So they're all queuing up to collect their Bible, and I'm writing their names in them, and one of the kids asks me if they can read it. I reply that they can! They ask me if they can read it right that second. I again, replied that they could. So they do. And then a few more of the kids come out of the hall where they have been playing and retrieve the bible that they had put with their coats ready to go home.

After all the Bible's have been signed, it's nearly home time so I walk back into the Main Hall to call the kids together, and there they all are, sitting along the window sill in a line, reading their new Bibles. About 15 of them! I wish I had got a picture cause it was the coolest thing ever!

When the parents arrived, lots of the kids ran excitedly out to their parents to show them their NEW BIBLE that was just for them. They were so excited, bless them. It was such a blessing to see and hear. Especially as I spend a vast majority of my time persuading and coaxing my young people into just picking up their Bibles!

So yes. This was my smiling moment of the week.

Saturday, 30 May 2009


N.B. It is 2am and I have found myself online, even though I intended to go to bed nearly 3 hours ago. How is this?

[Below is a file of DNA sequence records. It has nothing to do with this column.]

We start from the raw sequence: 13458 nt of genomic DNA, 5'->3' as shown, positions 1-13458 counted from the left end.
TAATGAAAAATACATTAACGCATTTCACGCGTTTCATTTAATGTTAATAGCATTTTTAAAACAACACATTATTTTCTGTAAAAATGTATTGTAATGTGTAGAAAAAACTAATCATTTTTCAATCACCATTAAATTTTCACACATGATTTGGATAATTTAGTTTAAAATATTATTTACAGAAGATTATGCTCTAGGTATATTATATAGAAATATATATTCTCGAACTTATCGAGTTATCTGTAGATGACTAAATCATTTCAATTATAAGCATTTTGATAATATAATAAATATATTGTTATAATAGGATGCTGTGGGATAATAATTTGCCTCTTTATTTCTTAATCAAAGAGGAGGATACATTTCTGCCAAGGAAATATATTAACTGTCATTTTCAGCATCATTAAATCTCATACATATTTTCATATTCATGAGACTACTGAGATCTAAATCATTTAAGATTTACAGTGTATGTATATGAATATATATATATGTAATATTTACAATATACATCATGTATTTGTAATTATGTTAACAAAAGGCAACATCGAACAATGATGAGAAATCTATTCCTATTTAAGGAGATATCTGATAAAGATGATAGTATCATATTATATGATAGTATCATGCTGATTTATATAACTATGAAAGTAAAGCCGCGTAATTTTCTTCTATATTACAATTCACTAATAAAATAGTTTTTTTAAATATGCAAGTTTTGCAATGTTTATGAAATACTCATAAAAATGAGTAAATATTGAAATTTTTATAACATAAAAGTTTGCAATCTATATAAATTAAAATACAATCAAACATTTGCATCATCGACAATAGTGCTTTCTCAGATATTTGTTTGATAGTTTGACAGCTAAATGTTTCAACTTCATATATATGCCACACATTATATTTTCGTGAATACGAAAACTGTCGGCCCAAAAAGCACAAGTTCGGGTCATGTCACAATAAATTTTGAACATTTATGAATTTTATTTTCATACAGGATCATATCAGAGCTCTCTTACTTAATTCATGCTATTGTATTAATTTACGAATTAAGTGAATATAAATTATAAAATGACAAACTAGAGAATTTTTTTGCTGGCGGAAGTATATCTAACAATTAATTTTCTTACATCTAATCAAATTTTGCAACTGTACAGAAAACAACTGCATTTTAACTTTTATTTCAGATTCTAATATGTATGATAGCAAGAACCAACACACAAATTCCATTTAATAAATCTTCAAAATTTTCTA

I like to explore myself. Discover emotions and feelings that fester under the surface of who I am, and affect me daily. Some people may not even be aware of what they truly hide down in the depths of their soul, as they have never tried to look through the darkness to see down that far. I have fallen through that darkness, and have wandered about. It was an interesting journey that I had to take to avoid total destruction from the inside out.

But I know that there are still depths that I have not uncovered yet. Things that lay hidden in dust covered chests in the corners of my inner cellar. I know that the chance to explore those places is yet to come. I am, at present, sitting in a waiting room - waiting for my appointment. So far, I don't know which Doctor I will be seeing. I don't know how I am feeling right now. Am I happy? Am I lonely? Am I waiting anxiously for a time that will be safe to "de-stress"? All these things I ask myself as I sit here.

Amongst my waiting, I ask myself, How much do I control my up's and down's? The more I look inside myself and analyse my reactions and emotions to every situation, the more I feel like I am gaining control over every aspect of my being. And yet, maybe I do not control this rollercoaster. Maybe I am just a very experienced rider - aware of the signs and feelings that precede each up and down. Maybe I know how the chemicals in my body will make me feel the morning after this feeling, or this one.